Syncytins expressed in human placental trophoblast.
Three versions of syncytiotrophoblast exist in the human placenta: an invasive type associated with the implanting conceptus, non-invasive villous type of definitive placenta, and placental bed giant cells. Syncytins are encoded by modified env genes of endogenous retroviruses (ERV), but how they contribute functionally to placental syncytial structures is unclear. A minimum of eight genes (ERVW1, ERVFRD-1, ERVV-1, ERVV-2, ERVH48-1, ERVMER34-1, ERV3-1, & ERVK13-1) encoding syncytin family members are expressed in human trophoblast, the majority from implantation to term. ERVW1 (Syncytin 1) and ERVFRD-1 (Syncytin 2) are considered the major fusogens, but, when the expression of their genes is analyzed by single cell RNAseq in first trimester placenta, their transcripts are distinctly patterned and also differ from those of their proposed binding partners, SLC1A5 and MFSD2A, respectively. ERVRH48-1 (suppressyn or SUPYN) and ERVMER34-1 are probable negative regulators of fusion and co-expressed, primarily in cytotrophoblast. The remaining genes and their products have been little studied. Syncytin expression is a feature of placental development in almost all eutherian mammals studied, in at least one marsupial, and in viviparous lizards, which lack the trophoblast lineage. Their expression has been inferred to be essential for pregnancy success in the mouse. All the main human ERV genes arose following independent retroviral insertion events, none of which trace back to the divergence of eutherians and metatherians (marsupials). While syncytins may be crucial for placental development, it seems unlikely that they helped orchestrate the divergence of eutherians and marsupials.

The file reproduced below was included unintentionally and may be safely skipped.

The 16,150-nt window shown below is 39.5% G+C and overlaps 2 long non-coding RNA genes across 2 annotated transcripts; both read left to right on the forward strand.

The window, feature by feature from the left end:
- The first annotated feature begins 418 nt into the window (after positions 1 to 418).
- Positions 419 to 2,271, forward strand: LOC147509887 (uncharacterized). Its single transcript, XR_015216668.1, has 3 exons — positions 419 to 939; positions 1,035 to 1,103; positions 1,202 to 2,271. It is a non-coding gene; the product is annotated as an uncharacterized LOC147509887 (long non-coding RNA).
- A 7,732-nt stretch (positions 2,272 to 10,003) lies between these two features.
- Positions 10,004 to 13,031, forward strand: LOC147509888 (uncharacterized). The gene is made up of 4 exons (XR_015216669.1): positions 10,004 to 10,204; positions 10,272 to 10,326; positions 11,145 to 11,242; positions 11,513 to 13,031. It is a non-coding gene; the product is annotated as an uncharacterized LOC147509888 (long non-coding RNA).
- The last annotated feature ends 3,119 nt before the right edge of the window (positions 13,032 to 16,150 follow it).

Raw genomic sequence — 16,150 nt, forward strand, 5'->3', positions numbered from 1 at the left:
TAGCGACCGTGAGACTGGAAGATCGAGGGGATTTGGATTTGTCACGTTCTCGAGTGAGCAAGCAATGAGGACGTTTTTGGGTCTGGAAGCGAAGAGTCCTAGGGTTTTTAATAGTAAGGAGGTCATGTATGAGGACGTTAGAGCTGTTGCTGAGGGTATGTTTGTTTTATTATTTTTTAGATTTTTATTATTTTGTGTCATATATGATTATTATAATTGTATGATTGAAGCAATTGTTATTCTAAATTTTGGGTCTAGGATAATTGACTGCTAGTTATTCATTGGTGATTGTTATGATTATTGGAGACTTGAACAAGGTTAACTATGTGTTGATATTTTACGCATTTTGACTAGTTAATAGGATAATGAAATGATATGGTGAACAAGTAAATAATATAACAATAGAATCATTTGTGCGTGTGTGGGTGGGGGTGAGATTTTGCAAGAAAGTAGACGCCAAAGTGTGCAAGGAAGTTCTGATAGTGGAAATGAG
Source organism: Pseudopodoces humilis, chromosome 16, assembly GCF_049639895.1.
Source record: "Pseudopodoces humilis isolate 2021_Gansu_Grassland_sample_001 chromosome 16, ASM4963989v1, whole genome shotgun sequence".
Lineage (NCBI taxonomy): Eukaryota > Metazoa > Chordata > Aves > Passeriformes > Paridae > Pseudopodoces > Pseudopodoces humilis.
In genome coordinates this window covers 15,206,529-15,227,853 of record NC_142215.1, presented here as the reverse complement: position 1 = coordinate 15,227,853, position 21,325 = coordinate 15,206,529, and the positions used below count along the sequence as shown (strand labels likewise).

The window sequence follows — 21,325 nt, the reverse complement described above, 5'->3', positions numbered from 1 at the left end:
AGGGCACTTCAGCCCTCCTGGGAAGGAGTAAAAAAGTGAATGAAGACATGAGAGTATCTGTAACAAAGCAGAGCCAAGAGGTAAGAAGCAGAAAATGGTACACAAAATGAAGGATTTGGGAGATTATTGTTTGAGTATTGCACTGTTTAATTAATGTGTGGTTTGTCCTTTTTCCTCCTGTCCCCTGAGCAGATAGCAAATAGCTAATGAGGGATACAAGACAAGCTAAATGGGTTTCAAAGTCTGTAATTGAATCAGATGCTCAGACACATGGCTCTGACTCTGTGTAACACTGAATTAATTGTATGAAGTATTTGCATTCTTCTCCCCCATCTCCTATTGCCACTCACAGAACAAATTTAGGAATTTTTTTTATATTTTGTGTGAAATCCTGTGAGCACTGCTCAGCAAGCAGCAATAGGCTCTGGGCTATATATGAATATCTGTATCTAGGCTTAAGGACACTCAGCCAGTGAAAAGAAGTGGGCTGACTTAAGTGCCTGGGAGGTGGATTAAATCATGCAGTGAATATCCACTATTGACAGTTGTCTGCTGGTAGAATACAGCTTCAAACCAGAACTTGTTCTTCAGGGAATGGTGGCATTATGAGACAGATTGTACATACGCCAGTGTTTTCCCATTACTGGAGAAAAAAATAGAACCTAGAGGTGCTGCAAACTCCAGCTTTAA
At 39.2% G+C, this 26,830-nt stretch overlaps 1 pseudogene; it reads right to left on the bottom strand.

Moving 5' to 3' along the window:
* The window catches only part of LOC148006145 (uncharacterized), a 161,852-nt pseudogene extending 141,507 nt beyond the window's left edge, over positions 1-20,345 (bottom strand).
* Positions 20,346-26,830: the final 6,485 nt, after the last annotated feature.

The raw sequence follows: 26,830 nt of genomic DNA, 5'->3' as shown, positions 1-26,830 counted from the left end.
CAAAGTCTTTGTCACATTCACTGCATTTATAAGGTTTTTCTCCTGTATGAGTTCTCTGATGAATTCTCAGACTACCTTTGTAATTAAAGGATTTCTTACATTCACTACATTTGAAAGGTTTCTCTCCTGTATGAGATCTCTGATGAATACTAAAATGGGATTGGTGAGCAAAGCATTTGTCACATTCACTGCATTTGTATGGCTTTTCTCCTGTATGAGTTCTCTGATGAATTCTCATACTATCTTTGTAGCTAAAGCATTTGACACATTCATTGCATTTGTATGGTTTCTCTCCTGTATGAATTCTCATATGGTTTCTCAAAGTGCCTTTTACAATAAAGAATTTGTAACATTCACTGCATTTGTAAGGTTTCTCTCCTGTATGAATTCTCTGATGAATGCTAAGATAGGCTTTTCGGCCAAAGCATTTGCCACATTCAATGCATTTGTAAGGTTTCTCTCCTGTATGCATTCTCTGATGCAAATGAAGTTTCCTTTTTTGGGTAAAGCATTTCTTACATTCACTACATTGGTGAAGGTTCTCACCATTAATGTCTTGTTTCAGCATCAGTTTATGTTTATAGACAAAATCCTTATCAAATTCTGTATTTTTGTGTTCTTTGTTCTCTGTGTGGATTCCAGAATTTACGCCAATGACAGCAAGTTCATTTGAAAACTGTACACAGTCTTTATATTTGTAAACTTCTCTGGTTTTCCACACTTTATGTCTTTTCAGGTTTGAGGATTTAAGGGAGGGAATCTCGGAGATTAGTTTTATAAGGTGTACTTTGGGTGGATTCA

Roberts, RM; Ezashi, T; Schulz, LC; Sugimoto, J; Schust, DJ; Khan, T; Zhou, J
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